Blair on course for election victory

Predicting the seat-by-seat outcome at a General Election is a scientific art. Political Editor Graham Dines looks at an Internet site which does just that – and makes uncomfortable reading for the political parties.

Predicting the seat-by-seat outcome at a General Election is a scientific art. Political Editor Graham Dines looks at an Internet site which does just that – and makes uncomfortable reading for the political parties.

ONLY four seats will change hands in East Anglia at the next General Election, which will leave Labour still dominating politics in Britain until the end of the decade.

That's the prediction of Internet site –www.financialcalculus.co.uk/election/ – which has interpreted the opinion poll standings of the major parties and undertaken a seat-by-seat analysis of how the parties will fare if percentages are translated into votes.

Its predictions include:


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Labour MPs Alan Hurst and Ivan Henderson will lose their seats in Braintree and Harwich, the Tories will take Peterborough from Labour, and the Liberal Democrats are predicted to lose Norfolk North which they gained with a wafer thin majority last time.

All Tory MPs will increase their majorities, with Rayleigh and Maldon & Chelmsford East forming with Saffron Walden an impregnable Tory bulwark arching around Chelmsford West, which itself will be transformed into a safe Conservative seat.

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Labour's vote in Colchester will collapse, benefiting both the Tories and Lib Dems, and giving Lib Dem MP Bob Russell a reduced, but still safe, majority.

The result in Ipswich will mirror the by-election outcome with Labour's Chris Mole back by 4,000, while all Tory MPs in Suffolk will have majorities not far short of the 10,000 mark enjoyed in the Thatcher glory years.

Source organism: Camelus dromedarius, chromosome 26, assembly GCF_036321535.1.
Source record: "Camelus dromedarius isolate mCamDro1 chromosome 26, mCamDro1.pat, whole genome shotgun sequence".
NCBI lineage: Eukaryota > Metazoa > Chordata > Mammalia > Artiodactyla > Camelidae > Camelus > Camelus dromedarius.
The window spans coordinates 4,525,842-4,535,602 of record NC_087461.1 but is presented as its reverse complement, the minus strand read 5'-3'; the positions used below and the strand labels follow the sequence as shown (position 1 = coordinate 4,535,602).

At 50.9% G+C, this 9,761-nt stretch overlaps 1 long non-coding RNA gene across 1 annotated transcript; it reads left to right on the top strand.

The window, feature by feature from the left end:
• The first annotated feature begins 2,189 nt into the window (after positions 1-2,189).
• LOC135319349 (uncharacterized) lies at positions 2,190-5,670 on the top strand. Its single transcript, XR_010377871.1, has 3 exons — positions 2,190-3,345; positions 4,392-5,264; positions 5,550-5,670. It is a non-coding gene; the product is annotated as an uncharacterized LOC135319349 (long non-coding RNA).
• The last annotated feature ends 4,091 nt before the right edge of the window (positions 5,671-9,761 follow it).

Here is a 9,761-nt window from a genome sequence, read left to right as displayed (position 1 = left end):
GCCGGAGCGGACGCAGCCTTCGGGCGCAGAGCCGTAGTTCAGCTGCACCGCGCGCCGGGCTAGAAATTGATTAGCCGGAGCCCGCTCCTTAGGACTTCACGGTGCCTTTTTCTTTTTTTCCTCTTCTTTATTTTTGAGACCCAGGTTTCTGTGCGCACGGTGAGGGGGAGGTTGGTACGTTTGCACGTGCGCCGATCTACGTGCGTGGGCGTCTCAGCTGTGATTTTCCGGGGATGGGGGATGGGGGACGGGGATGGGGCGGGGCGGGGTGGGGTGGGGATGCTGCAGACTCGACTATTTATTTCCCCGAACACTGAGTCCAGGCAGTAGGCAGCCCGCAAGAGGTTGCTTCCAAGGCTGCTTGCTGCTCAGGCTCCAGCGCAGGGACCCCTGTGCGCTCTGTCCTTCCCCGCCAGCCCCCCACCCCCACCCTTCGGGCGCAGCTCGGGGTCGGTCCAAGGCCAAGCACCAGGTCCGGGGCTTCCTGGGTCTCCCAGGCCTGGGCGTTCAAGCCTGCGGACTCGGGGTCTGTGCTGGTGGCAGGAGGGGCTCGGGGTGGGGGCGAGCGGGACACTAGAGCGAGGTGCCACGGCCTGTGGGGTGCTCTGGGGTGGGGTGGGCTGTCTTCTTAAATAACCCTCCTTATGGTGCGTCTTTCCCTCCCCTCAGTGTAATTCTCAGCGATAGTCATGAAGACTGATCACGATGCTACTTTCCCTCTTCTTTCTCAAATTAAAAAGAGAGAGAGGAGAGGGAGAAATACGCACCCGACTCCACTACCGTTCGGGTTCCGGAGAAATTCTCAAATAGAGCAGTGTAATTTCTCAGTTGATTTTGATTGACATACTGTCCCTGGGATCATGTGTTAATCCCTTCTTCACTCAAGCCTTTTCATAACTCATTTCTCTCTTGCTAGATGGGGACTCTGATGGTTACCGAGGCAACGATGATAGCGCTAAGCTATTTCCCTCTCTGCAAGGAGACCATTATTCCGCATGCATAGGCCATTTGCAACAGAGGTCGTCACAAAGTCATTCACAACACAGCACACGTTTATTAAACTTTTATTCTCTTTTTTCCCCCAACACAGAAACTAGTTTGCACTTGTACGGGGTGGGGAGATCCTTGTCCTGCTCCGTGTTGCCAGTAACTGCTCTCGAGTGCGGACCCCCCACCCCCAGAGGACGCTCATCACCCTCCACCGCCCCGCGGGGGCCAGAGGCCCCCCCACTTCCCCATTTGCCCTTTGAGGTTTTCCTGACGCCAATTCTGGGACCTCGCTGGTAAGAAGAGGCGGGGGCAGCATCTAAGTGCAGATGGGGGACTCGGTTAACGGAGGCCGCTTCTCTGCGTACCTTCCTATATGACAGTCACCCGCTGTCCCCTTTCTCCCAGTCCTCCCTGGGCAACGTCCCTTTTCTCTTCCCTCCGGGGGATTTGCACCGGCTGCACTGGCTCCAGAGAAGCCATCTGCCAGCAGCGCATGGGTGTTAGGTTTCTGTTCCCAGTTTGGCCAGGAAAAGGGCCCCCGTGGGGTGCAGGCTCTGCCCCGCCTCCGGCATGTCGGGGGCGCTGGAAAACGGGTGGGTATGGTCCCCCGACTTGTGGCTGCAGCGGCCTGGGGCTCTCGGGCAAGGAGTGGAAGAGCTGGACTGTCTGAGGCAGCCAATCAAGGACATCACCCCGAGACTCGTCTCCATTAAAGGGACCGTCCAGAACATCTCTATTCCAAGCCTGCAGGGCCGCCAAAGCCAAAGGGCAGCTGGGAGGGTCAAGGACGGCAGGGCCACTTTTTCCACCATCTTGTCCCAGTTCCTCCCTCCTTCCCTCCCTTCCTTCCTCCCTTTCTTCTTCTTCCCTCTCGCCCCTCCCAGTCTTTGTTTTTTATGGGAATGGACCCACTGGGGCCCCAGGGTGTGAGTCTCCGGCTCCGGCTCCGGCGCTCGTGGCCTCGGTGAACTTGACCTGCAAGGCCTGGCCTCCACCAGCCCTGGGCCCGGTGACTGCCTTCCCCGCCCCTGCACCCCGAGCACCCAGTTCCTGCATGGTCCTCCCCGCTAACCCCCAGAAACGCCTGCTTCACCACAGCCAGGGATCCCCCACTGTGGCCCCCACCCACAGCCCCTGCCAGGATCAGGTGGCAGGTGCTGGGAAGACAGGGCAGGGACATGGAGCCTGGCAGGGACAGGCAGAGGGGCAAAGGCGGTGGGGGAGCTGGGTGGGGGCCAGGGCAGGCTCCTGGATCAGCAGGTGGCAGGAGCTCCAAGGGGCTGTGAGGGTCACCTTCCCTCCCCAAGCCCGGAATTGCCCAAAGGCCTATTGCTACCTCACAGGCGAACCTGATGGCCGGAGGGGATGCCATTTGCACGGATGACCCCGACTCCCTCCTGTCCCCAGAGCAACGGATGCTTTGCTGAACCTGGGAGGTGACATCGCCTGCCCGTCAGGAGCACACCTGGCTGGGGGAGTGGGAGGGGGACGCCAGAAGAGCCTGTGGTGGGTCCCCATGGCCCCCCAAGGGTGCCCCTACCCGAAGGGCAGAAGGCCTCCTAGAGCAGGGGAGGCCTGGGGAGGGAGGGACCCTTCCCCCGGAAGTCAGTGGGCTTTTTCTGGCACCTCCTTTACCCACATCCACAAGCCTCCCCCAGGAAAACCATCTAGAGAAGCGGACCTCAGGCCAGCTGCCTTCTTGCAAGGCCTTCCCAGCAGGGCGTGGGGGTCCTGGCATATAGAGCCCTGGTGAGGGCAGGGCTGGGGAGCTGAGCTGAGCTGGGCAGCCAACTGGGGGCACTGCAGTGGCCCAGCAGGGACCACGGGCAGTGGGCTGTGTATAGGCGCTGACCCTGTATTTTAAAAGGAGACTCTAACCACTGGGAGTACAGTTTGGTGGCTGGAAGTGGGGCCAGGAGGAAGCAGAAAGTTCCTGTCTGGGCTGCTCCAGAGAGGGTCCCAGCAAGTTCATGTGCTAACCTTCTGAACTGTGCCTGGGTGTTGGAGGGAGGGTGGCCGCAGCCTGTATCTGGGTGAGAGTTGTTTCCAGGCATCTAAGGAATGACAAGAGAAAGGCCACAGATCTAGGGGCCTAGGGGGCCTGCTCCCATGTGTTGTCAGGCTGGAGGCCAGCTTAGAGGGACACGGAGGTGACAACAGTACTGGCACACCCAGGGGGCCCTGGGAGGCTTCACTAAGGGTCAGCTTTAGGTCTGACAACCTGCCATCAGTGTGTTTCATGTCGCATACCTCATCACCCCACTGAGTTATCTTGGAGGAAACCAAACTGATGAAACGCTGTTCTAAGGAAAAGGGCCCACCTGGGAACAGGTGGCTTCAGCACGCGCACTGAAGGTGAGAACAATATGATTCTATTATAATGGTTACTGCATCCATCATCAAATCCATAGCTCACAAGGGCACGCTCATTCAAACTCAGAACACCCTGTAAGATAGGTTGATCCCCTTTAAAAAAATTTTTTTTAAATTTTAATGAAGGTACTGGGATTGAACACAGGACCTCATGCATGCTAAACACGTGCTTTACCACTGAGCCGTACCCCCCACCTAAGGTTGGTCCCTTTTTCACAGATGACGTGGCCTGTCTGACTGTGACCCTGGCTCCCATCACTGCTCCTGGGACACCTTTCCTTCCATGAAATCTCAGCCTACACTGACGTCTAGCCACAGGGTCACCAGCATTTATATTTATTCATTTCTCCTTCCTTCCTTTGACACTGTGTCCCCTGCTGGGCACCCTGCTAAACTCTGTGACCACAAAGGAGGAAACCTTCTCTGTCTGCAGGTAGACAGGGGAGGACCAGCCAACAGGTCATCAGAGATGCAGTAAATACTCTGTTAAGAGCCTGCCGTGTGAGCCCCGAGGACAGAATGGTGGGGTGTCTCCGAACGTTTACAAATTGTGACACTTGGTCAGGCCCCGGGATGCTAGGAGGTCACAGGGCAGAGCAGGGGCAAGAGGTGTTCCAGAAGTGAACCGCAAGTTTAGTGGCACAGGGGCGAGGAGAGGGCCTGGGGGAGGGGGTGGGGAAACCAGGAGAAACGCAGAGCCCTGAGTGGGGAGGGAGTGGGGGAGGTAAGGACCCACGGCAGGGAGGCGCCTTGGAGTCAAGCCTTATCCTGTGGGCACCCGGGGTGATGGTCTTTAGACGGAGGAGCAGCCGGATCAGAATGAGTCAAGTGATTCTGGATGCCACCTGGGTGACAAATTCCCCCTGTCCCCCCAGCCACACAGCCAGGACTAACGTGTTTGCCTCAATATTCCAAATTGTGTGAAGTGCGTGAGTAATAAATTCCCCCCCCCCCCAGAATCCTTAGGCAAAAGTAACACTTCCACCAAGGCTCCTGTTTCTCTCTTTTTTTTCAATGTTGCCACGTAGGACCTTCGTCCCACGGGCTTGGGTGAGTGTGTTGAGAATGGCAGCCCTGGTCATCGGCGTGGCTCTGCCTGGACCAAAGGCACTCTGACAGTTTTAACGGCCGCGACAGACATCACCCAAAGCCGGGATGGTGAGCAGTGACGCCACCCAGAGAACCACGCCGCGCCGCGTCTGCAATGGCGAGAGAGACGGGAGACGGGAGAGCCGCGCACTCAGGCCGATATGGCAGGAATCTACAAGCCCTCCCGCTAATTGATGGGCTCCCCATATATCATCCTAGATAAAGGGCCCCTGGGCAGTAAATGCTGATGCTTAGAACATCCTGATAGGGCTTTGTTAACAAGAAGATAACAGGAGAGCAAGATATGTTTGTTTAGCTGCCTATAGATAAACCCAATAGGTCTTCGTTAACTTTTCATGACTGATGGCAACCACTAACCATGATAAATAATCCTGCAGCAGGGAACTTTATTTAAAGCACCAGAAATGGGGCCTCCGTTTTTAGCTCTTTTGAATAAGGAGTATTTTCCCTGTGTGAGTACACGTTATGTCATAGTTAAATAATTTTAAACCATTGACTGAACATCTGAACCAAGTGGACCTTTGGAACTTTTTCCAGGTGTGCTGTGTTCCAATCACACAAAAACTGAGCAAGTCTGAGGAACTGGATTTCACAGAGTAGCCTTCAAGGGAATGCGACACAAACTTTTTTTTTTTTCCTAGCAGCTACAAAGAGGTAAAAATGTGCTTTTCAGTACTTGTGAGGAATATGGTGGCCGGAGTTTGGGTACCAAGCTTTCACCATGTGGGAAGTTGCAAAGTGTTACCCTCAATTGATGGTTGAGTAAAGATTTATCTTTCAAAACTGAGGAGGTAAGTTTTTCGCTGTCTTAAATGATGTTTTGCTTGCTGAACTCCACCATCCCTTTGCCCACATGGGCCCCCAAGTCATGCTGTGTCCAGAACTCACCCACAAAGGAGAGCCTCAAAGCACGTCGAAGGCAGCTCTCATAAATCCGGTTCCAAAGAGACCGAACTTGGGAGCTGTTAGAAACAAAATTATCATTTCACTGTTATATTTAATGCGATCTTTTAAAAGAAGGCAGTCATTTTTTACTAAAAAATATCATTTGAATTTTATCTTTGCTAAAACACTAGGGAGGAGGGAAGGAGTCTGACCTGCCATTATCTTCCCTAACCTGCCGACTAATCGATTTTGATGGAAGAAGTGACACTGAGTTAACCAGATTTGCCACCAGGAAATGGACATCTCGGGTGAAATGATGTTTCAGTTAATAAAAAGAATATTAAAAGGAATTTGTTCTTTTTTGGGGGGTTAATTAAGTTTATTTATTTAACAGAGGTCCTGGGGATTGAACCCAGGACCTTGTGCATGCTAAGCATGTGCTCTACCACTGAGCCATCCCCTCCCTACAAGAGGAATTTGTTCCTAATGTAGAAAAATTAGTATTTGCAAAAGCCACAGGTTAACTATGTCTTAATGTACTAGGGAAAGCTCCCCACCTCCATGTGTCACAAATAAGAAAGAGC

I would inject several words of caution. Not all seats behave the same way, the figures assume a similar turnout as 2001, and no account has been made of tactical voting. Therefore, a projected Tory gain in Norfolk North is too early to predict, while Labour cannot be certain of holding Great Yarmouth.

Forecasts that Labour will have easy rides in Cambridge, Watford, and Norwich South take no account of aggressive local campaigning by the Lib Dems. And the UK Independence Party, the Greens and the British National Party may win a higher percentage of votes than expected.

The number of constituencies in the UK will fall at the next election from 659 to 646 as electorates in Scottish constituencies are equalised with England, Wales, and Northern Ireland to take account of devolution.

If the predictions are right, Labour will have 352 MPs compared with 403 at the last election, the Tories 216 – up from 165 – while the Lib Dems will fall from 51 to 47. The remainder will be won by Scottish and Welsh Nationalists and Ulster parties.

The political playing field is not level at the moment because the last boundary review favoured Labour. Assuming the Liberal Democrats poll a constant 15%, then Labour would win a majority if it polls 41% of the vote. But the Conservatives would have to win 47% of the vote to have a majority.